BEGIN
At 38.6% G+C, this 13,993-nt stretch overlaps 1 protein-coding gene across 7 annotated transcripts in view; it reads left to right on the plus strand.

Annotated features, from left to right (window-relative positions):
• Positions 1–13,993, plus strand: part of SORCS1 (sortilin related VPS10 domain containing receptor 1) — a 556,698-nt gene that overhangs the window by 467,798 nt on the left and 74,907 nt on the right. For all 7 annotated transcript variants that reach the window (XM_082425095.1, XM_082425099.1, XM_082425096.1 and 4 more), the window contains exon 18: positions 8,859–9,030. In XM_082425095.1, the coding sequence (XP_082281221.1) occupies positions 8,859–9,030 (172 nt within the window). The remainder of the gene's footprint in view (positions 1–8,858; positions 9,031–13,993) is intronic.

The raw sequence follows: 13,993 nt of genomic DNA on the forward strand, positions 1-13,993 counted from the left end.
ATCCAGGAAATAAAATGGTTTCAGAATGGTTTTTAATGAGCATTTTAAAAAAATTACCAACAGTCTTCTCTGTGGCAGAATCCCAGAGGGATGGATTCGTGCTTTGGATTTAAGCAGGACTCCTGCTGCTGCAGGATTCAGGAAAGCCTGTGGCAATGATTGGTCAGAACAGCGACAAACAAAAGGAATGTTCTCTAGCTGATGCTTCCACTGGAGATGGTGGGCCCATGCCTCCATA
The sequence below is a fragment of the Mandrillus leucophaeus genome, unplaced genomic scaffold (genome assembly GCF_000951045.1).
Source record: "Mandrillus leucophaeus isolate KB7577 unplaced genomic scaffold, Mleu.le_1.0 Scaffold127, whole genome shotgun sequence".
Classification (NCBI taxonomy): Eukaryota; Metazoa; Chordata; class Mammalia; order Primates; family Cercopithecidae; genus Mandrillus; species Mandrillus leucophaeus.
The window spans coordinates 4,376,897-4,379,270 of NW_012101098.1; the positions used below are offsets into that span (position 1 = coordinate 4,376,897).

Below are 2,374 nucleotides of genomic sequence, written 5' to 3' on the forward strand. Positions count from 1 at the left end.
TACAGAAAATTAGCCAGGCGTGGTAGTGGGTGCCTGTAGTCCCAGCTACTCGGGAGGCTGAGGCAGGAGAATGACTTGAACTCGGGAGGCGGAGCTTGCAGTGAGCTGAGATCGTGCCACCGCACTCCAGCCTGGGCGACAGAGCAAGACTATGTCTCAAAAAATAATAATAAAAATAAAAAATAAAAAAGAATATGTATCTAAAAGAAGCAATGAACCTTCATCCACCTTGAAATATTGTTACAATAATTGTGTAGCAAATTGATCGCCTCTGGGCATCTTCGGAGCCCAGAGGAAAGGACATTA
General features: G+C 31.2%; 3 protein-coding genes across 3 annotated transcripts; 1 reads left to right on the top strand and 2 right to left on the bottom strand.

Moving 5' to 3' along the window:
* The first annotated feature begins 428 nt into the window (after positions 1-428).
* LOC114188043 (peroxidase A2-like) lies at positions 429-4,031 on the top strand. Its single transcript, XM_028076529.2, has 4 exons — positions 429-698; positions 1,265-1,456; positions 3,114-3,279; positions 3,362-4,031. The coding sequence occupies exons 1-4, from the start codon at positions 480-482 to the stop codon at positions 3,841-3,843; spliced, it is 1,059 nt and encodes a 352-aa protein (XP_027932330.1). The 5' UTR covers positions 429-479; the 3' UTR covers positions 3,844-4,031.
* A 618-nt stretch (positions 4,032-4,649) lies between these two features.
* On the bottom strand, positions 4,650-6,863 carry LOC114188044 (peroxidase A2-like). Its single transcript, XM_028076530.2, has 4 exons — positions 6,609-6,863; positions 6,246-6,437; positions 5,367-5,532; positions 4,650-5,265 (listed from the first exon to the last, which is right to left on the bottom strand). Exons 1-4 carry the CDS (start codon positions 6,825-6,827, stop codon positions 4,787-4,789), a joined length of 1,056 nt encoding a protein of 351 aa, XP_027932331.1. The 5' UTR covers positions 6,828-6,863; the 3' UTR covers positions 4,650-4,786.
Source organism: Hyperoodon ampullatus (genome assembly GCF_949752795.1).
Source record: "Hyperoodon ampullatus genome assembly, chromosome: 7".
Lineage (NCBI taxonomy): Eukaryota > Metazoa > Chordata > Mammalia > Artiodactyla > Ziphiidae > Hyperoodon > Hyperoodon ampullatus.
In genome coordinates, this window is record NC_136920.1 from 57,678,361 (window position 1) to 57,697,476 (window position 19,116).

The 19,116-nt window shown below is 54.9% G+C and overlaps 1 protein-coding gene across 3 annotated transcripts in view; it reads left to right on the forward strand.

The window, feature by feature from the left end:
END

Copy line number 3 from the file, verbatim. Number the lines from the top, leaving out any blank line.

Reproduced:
• Positions 1–13,993, plus strand: part of SORCS1 (sortilin related VPS10 domain containing receptor 1) — a 556,698-nt gene that overhangs the window by 467,798 nt on the left and 74,907 nt on the right. For all 7 annotated transcript variants that reach the window (XM_082425095.1, XM_082425099.1, XM_082425096.1 and 4 more), the window contains exon 18: positions 8,859–9,030. In XM_082425095.1, the coding sequence (XP_082281221.1) occupies positions 8,859–9,030 (172 nt within the window). The remainder of the gene's footprint in view (positions 1–8,858; positions 9,031–13,993) is intronic.